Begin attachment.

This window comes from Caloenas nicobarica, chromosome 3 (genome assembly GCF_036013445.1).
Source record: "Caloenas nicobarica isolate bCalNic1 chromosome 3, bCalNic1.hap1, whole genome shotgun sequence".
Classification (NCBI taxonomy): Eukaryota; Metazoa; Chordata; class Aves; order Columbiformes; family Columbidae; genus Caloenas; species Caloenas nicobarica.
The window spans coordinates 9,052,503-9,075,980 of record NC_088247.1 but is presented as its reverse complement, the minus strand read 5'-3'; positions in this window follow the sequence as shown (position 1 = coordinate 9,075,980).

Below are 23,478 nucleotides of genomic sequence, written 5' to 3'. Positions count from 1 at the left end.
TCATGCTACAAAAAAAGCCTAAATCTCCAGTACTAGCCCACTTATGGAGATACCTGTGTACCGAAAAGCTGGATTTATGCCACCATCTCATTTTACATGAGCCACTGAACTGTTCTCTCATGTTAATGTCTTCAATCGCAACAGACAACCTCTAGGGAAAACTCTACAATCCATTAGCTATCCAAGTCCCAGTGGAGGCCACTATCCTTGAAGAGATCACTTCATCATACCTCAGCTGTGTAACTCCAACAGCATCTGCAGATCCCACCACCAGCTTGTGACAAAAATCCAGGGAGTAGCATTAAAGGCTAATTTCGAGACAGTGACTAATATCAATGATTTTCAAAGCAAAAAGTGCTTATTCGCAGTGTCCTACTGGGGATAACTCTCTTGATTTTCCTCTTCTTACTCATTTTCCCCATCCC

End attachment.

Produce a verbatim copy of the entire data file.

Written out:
This window comes from Caloenas nicobarica, chromosome 3 (genome assembly GCF_036013445.1).
Source record: "Caloenas nicobarica isolate bCalNic1 chromosome 3, bCalNic1.hap1, whole genome shotgun sequence".
Classification (NCBI taxonomy): Eukaryota; Metazoa; Chordata; class Aves; order Columbiformes; family Columbidae; genus Caloenas; species Caloenas nicobarica.
The window spans coordinates 9,052,503-9,075,980 of record NC_088247.1 but is presented as its reverse complement, the minus strand read 5'-3'; positions in this window follow the sequence as shown (position 1 = coordinate 9,075,980).

Below are 23,478 nucleotides of genomic sequence, written 5' to 3'. Positions count from 1 at the left end.
TCATGCTACAAAAAAAGCCTAAATCTCCAGTACTAGCCCACTTATGGAGATACCTGTGTACCGAAAAGCTGGATTTATGCCACCATCTCATTTTACATGAGCCACTGAACTGTTCTCTCATGTTAATGTCTTCAATCGCAACAGACAACCTCTAGGGAAAACTCTACAATCCATTAGCTATCCAAGTCCCAGTGGAGGCCACTATCCTTGAAGAGATCACTTCATCATACCTCAGCTGTGTAACTCCAACAGCATCTGCAGATCCCACCACCAGCTTGTGACAAAAATCCAGGGAGTAGCATTAAAGGCTAATTTCGAGACAGTGACTAATATCAATGATTTTCAAAGCAAAAAGTGCTTATTCGCAGTGTCCTACTGGGGATAACTCTCTTGATTTTCCTCTTCTTACTCATTTTCCCCATCCC